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Tuesday, June 23, 2009

Politicians on Iran

Politics and I will never mesh even if I do love to keep up with it to see the faux pas many politicians make. Many of them are a funny lot. They dance around a problem and by the time they make a decision, it is too late. And that’s not the only thing that frustrates me but rather their uncanny stupidity. Here is an example: “A European Union-wide proposal to coordinate aid for the wounded Iranian demonstrators is expected to be discussed Wednesday in Stockholm, Ministers said” on Monday.

Now, let me get this straight. In Iran, people are bleeding to death from left and right. What is there to discuss? By the time they make their decision, the majority of the wounded will be dead. Let’s put it this way – any sane person with a heart who sees someone lying on the gravel, stabbed with a knife, blood gushing out his guts is pushed to think quickly and figure out a way to help. But many politicians worry more about their country’s pocket than human life. Should we do it or should we not?

What if the protest fails and Iran ends up once again with a hard-line government? We would be out of the game – the game of making obscene amounts of money. We need to be careful because we want to do business with them. So, in the process human lives get sacrificed over politics.

Another Stupid comment: “Sweden said it cannot grant asylum” to the Iranians. And my answer to Sweden is what makes your government think that Iranians would want need your Asylum? You are a tiny little country with bad weather. Iran on the other hand has thousand years of history, culture and breathtaking scenery.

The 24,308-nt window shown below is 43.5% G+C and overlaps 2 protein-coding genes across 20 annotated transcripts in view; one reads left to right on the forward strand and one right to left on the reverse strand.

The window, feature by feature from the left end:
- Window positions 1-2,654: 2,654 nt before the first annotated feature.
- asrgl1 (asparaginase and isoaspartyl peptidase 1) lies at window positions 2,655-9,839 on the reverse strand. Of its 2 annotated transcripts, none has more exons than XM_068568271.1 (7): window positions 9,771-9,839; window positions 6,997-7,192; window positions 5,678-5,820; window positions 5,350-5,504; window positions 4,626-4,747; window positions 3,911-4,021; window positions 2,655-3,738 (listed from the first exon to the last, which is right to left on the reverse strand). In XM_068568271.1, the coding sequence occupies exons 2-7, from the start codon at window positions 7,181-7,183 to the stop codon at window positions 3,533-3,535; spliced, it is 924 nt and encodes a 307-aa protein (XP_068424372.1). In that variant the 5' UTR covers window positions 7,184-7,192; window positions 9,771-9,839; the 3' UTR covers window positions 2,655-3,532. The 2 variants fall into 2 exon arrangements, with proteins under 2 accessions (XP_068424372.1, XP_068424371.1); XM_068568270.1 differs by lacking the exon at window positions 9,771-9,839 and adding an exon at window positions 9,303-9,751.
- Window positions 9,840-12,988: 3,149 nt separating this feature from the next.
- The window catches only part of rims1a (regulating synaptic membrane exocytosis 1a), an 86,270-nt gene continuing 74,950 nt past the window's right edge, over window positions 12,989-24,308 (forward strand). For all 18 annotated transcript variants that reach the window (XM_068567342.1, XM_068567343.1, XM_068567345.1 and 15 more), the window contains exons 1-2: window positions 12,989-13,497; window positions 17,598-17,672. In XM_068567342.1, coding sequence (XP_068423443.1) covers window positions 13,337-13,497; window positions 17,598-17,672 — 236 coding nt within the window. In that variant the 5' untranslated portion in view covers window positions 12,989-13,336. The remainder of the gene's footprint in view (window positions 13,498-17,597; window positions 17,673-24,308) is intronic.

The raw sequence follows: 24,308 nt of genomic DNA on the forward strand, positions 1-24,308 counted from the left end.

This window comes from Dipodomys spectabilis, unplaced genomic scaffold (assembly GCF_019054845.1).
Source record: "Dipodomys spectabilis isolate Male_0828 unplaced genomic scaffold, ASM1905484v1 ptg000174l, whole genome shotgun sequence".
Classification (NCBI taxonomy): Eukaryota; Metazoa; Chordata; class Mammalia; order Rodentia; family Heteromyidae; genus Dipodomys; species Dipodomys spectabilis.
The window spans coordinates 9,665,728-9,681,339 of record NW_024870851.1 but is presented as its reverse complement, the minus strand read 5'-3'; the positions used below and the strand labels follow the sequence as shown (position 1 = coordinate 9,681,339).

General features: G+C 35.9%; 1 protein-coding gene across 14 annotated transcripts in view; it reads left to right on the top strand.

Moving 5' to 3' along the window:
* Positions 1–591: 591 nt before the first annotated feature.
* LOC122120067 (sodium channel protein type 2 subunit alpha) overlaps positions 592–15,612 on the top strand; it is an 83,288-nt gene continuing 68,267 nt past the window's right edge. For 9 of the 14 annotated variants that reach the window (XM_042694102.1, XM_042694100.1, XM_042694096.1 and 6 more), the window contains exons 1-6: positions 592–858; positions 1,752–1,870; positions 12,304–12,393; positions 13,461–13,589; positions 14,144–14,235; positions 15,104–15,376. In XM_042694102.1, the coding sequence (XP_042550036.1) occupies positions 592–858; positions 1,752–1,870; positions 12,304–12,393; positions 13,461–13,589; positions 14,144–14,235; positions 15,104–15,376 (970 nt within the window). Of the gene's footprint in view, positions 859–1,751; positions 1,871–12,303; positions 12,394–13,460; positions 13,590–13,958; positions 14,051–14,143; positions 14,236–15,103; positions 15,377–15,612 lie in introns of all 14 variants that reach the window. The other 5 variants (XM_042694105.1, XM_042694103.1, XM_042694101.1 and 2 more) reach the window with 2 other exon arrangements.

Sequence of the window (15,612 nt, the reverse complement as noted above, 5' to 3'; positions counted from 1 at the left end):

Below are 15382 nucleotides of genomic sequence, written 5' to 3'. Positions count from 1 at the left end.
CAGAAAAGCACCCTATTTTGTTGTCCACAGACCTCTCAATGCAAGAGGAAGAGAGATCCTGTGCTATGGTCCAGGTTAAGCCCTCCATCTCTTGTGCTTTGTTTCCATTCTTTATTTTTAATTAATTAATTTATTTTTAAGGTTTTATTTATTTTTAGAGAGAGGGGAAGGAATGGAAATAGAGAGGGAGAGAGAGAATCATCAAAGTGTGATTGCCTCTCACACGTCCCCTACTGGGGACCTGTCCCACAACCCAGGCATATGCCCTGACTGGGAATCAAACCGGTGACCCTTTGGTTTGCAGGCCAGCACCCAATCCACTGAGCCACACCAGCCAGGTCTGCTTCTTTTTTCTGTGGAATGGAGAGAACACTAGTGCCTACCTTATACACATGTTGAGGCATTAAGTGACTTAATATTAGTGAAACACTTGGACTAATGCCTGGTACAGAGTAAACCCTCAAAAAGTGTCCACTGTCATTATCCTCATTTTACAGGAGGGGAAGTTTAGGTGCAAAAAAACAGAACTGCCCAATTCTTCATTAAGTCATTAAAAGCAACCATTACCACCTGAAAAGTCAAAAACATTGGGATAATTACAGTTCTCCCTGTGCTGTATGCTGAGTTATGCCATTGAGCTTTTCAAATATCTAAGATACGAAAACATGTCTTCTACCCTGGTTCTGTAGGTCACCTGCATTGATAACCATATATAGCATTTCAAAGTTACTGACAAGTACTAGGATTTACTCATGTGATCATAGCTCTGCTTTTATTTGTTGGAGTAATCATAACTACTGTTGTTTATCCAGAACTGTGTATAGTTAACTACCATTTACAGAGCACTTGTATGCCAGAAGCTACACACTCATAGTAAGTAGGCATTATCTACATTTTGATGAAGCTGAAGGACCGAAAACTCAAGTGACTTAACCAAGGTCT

Of course let’s not forget Norway’s embassy in Iran which didn't lift a finger to help the injured. To them I say, where are your heart? Now to be fair, here is a kind good hearted comment by the Italians – The Italian government said it instructed its mission in Tehran to assist ‘where there is a request or need for help from injured demonstrators. Well, all I have to say is this – Bravo Italy and a big kiss to you for making one of the most humane gestures I have seen so far.

Oh and before I end this article, I have to say that I am also grateful to the United States government for asking Twitter not to shut down for its scheduled updates in order to keep the communication open.

Monday, June 22, 2009

In Memory of Neda who was brutally assassinated in Iran, I am observing a day of silence and will not be posting anything on this blog.

Saturday, June 20, 2009

Government cracks down

Two weeks ago I was proud of the Iranian government for giving certain freedoms to their citizens. And now I have nothing to say to them. I search for words but I feel empty. How can I say anything good when there is nothing good to be said? Everywhere I turn I see policemen beating those who are frail. Everywhere I look, I see pools of blood. Every noise I hear is a scream of a peaceful protester being dragged out of his or her home, beaten and then thrown in jail.

CNN today reported 400 parents showed up in Iran at court asking after the health of their children and they were told to come back a month later. I watched an Iranian woman get shot today. Her eyes slowly drifted away and in seconds her body gave up. Where is the mercy? How can they kill so many innocent people? It takes special people to kill – the kind with no hearts.

They are peaceful protesters with no weapons. Guards in plain clothes go after them as if they are hunting for their next meal. They beat them with heavy sticks and drag their bodies against the grave. The helicopters flying above the crowds spray acid on the protesters. Their bodies burn with pain and yet they continue with their march toward freedom. I will never forget the events of the past 8 days and the days to come. The images of the dead and tortured will be branded in my memory for as long as I am alive and as each day passes, I find it harder and harder to smile.

Friday, June 19, 2009